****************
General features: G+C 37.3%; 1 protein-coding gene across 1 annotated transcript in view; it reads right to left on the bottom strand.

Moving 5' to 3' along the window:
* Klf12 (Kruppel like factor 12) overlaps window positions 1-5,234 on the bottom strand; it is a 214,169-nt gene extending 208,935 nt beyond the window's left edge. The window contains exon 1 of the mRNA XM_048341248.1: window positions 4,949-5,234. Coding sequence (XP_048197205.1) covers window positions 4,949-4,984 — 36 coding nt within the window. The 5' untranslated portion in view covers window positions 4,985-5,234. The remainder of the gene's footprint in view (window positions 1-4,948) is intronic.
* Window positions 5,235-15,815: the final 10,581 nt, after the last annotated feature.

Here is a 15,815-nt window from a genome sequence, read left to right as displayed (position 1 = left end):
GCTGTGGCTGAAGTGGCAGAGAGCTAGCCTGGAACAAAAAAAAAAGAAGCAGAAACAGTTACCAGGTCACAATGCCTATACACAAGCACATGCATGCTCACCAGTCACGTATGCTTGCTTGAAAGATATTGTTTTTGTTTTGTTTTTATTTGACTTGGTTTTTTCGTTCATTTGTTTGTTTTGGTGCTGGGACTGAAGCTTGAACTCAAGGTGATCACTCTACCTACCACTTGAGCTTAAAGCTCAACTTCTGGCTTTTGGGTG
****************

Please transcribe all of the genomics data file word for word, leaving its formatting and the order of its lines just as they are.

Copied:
General features: G+C 37.3%; 1 protein-coding gene across 1 annotated transcript in view; it reads right to left on the bottom strand.

Moving 5' to 3' along the window:
* Klf12 (Kruppel like factor 12) overlaps window positions 1-5,234 on the bottom strand; it is a 214,169-nt gene extending 208,935 nt beyond the window's left edge. The window contains exon 1 of the mRNA XM_048341248.1: window positions 4,949-5,234. Coding sequence (XP_048197205.1) covers window positions 4,949-4,984 — 36 coding nt within the window. The 5' untranslated portion in view covers window positions 4,985-5,234. The remainder of the gene's footprint in view (window positions 1-4,948) is intronic.
* Window positions 5,235-15,815: the final 10,581 nt, after the last annotated feature.

Here is a 15,815-nt window from a genome sequence, read left to right as displayed (position 1 = left end):
GCTGTGGCTGAAGTGGCAGAGAGCTAGCCTGGAACAAAAAAAAAAGAAGCAGAAACAGTTACCAGGTCACAATGCCTATACACAAGCACATGCATGCTCACCAGTCACGTATGCTTGCTTGAAAGATATTGTTTTTGTTTTGTTTTTATTTGACTTGGTTTTTTCGTTCATTTGTTTGTTTTGGTGCTGGGACTGAAGCTTGAACTCAAGGTGATCACTCTACCTACCACTTGAGCTTAAAGCTCAACTTCTGGCTTTTGGGTG